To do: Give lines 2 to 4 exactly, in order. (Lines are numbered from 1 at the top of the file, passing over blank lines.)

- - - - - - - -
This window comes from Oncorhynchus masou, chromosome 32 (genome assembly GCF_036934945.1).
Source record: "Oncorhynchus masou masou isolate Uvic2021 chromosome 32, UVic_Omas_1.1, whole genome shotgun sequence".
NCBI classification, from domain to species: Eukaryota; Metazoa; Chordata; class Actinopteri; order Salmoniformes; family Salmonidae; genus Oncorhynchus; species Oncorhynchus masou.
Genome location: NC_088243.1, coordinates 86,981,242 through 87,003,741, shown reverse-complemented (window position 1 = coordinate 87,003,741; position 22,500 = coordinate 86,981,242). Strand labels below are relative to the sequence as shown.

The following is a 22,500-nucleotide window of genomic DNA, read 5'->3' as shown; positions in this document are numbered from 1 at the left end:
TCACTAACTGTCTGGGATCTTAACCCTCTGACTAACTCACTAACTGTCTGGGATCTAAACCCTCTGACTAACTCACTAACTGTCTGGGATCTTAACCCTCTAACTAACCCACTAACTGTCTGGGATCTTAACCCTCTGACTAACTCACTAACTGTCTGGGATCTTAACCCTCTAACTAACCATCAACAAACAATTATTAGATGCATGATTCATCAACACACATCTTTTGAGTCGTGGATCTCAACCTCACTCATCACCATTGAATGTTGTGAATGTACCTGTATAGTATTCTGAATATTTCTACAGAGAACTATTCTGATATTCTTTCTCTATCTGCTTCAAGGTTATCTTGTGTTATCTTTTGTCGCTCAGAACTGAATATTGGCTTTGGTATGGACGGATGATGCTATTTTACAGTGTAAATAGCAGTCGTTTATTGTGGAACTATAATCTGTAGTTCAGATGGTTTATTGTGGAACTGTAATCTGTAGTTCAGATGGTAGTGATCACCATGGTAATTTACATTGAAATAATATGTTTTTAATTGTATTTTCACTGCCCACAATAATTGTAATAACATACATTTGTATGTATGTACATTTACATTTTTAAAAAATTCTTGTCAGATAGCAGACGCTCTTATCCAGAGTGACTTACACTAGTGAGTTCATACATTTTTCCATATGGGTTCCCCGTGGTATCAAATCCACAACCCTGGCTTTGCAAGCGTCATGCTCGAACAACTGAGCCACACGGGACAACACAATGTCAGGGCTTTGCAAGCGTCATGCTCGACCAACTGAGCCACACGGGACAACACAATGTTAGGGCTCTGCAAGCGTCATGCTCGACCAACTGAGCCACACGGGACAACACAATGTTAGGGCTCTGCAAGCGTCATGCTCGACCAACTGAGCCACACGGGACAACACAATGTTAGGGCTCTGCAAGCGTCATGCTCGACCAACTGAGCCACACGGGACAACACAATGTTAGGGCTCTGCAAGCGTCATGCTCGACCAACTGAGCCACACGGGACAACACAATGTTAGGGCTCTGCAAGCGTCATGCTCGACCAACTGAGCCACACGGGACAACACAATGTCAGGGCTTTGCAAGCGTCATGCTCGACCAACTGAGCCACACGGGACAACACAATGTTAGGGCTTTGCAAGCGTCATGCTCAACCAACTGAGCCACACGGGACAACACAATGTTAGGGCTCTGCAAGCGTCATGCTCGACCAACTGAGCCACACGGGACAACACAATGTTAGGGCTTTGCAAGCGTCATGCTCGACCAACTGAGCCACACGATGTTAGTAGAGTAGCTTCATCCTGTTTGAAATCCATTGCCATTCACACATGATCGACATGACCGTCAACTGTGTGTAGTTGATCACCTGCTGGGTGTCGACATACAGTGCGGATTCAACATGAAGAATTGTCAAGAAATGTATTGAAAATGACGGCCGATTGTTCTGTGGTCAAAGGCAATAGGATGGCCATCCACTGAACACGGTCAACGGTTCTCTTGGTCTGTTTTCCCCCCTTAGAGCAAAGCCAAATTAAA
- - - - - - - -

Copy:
Source record: "Oncorhynchus masou masou isolate Uvic2021 chromosome 32, UVic_Omas_1.1, whole genome shotgun sequence".
NCBI classification, from domain to species: Eukaryota; Metazoa; Chordata; class Actinopteri; order Salmoniformes; family Salmonidae; genus Oncorhynchus; species Oncorhynchus masou.
Genome location: NC_088243.1, coordinates 86,981,242 through 87,003,741, shown reverse-complemented (window position 1 = coordinate 87,003,741; position 22,500 = coordinate 86,981,242). Strand labels below are relative to the sequence as shown.